The airport could instead be made accessible from Eglinton via the Mississauga Transitway’s rapid bus, and/or via the Kipling Subway Station bus (the 192 “Airport Rocket”, which uses Highway 427 to get from Bloor to the Airport, making only one stop, at Dundas St., in between). A car-sharing lot at Eglinton and Highway 427’s intersection could also be a way to get from Eglinton and other roads to the Airport.

Pearson Gondola.png

A 5.5 km line linking Eglinton Crosstown to the Airport, to multiple highways, and to the Mississauga Transitway “MiWay” Rapid Bus corridor.

Whatever does happen with the LRT, a gondola from Eglinton to the Airport could be a way of linking the two together, and also linking them to a cloverleaf car-sharing parking lot and/or ride-sharing area. The gondola could, perhaps, also provide access to Convair and Silver Dart, so that a future LRT would not have to make stops there.  Finally,  a gondola built from Eglinton to the Airport would provide interesting views of the Airport’s southern runways.

10. The Don River Portlands 

A 1.8 km line starting at Portlands’ marina in the south, which would cross a 110 metres wide channel of water, then a 50 metres wide channel of water, then the Gardiner Expressway, and finally a 100 metres wide GO rail tracks, ending at the Corktown Common.
Portlands Gondola

Portlands Gondola Zoom in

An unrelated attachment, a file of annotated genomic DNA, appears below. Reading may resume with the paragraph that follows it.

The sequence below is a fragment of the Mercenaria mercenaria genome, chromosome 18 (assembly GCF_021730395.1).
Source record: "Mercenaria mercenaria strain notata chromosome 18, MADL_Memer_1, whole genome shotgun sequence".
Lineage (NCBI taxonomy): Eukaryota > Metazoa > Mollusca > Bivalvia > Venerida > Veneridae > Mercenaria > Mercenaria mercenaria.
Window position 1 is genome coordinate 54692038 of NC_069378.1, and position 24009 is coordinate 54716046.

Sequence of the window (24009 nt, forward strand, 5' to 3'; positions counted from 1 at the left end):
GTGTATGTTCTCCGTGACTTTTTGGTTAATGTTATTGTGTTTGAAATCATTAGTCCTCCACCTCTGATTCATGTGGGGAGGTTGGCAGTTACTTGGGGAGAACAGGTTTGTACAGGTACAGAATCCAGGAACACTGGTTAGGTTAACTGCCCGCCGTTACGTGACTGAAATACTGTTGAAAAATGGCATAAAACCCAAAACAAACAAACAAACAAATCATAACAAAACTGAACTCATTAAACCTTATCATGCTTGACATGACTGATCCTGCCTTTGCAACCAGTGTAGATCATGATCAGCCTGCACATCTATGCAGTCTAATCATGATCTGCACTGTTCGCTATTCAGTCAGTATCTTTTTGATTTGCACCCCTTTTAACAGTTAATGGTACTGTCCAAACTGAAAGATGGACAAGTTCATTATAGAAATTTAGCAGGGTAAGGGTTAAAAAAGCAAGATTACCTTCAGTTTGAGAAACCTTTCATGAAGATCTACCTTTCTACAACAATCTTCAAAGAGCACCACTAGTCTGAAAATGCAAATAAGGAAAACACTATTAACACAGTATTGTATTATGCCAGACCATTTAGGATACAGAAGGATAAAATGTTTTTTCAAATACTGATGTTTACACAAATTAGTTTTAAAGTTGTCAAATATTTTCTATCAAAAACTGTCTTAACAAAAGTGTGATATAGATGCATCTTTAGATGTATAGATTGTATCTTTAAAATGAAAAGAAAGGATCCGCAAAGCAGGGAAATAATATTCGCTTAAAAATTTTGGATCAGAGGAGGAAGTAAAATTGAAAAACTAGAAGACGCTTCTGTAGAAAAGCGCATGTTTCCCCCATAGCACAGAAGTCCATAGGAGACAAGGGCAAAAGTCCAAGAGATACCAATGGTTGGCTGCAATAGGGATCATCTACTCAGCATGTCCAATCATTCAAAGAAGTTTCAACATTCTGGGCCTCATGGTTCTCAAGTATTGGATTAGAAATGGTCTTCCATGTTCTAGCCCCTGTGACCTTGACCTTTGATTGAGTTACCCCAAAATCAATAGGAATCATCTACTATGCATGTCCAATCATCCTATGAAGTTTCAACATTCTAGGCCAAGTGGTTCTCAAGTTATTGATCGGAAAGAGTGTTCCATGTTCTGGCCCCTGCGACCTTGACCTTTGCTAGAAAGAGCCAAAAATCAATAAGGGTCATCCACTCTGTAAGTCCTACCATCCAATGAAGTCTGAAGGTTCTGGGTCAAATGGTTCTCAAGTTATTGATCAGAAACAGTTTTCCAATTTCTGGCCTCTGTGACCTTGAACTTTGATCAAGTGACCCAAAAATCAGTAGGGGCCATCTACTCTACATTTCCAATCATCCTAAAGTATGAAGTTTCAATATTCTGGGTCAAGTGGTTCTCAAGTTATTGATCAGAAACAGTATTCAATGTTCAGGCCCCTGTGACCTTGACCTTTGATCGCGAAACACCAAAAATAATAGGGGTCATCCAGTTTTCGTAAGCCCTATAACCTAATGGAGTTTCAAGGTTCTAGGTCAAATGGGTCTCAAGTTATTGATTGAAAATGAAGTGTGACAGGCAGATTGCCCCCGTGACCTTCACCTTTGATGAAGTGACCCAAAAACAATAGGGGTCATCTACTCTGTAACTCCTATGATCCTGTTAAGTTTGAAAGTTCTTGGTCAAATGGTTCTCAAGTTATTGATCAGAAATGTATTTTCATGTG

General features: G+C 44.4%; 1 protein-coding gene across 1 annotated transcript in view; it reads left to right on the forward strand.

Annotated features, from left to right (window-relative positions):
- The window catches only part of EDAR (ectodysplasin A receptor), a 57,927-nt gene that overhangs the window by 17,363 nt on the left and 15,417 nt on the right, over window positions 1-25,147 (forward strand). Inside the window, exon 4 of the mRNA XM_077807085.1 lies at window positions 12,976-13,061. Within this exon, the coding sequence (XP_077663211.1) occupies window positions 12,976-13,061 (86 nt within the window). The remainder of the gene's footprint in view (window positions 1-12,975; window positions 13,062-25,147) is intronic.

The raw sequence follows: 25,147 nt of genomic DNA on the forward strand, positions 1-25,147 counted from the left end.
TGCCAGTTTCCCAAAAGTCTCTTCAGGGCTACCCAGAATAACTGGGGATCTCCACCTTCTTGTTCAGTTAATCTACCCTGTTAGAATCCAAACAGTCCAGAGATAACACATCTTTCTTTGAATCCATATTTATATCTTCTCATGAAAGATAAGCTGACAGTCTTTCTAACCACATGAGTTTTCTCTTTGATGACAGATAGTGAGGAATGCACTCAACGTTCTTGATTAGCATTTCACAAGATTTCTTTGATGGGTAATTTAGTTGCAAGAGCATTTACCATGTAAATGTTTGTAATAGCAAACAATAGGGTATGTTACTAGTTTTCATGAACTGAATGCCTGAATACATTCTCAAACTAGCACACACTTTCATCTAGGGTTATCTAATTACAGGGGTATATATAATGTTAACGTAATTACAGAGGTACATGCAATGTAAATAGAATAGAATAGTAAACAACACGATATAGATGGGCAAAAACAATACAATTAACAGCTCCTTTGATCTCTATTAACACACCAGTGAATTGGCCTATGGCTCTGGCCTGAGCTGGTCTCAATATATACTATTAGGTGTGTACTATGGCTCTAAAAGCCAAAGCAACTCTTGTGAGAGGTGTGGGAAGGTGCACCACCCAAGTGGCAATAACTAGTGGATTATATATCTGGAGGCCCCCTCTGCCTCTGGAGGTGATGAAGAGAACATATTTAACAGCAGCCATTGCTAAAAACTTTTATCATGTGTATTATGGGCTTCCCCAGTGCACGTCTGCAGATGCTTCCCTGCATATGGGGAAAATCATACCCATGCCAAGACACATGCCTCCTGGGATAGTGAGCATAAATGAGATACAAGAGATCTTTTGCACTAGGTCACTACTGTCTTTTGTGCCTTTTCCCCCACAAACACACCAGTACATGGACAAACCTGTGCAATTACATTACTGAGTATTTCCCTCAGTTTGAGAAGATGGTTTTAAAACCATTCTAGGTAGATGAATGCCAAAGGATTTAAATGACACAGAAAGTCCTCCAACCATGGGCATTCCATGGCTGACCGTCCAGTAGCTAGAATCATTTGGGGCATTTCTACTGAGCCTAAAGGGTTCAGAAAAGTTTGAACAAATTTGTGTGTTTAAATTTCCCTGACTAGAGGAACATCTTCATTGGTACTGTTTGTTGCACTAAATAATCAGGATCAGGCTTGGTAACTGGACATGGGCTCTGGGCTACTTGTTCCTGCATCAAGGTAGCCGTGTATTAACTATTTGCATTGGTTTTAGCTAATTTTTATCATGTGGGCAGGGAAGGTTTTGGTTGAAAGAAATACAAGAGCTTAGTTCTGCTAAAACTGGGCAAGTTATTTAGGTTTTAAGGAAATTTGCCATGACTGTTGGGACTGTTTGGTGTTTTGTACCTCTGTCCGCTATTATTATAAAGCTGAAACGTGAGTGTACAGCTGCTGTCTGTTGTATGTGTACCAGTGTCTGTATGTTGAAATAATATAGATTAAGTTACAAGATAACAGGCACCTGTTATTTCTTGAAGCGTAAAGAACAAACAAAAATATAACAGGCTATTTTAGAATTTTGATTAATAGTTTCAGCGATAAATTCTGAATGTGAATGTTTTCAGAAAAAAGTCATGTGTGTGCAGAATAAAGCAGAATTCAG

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The Don Valley Network

The Next Big Thing 

Mont Blanc

A cable-car station near the peak of Mont Blanc, the highest mountain in the Alps

Even if urban gondolas do experience another renaissance, the natural environment of cable-cars will of course still remain the world’s mountainous areas. Today, in the United States, mountain living is not very common. The only medium-elevation cities of any significant size are Denver, El Paso, and Albuquerque; the largest city higher than those is Colorado Springs, which has only around 400,000 inhabitants–and is still more than 400 metres lower than Mexico City. The highest US “city”, Leadville (pop. 2,000 ), is around a kilometre and half lower than El Alto (pop. 650,000) and barely higher than Bogota (pop. 8 million).

Mountain living is difficult: the reason that places like South America have so much more of it is that high-elevations provide a cooler-climate alternative to the tropical lowlands or rain-forests they overlook. Will Americans take to the hills more often in the coming years? Certainly people do like to go on mountain vacations, if they can afford it. So, if new technologies, like autonomous cars, trucks, snowplows, and aircraft, or like tele-commuting, allow living and transporting bulk goods in mountains to become cheaper, then it may indeed be that more Americans will choose to live in a more frequent state of apres ski.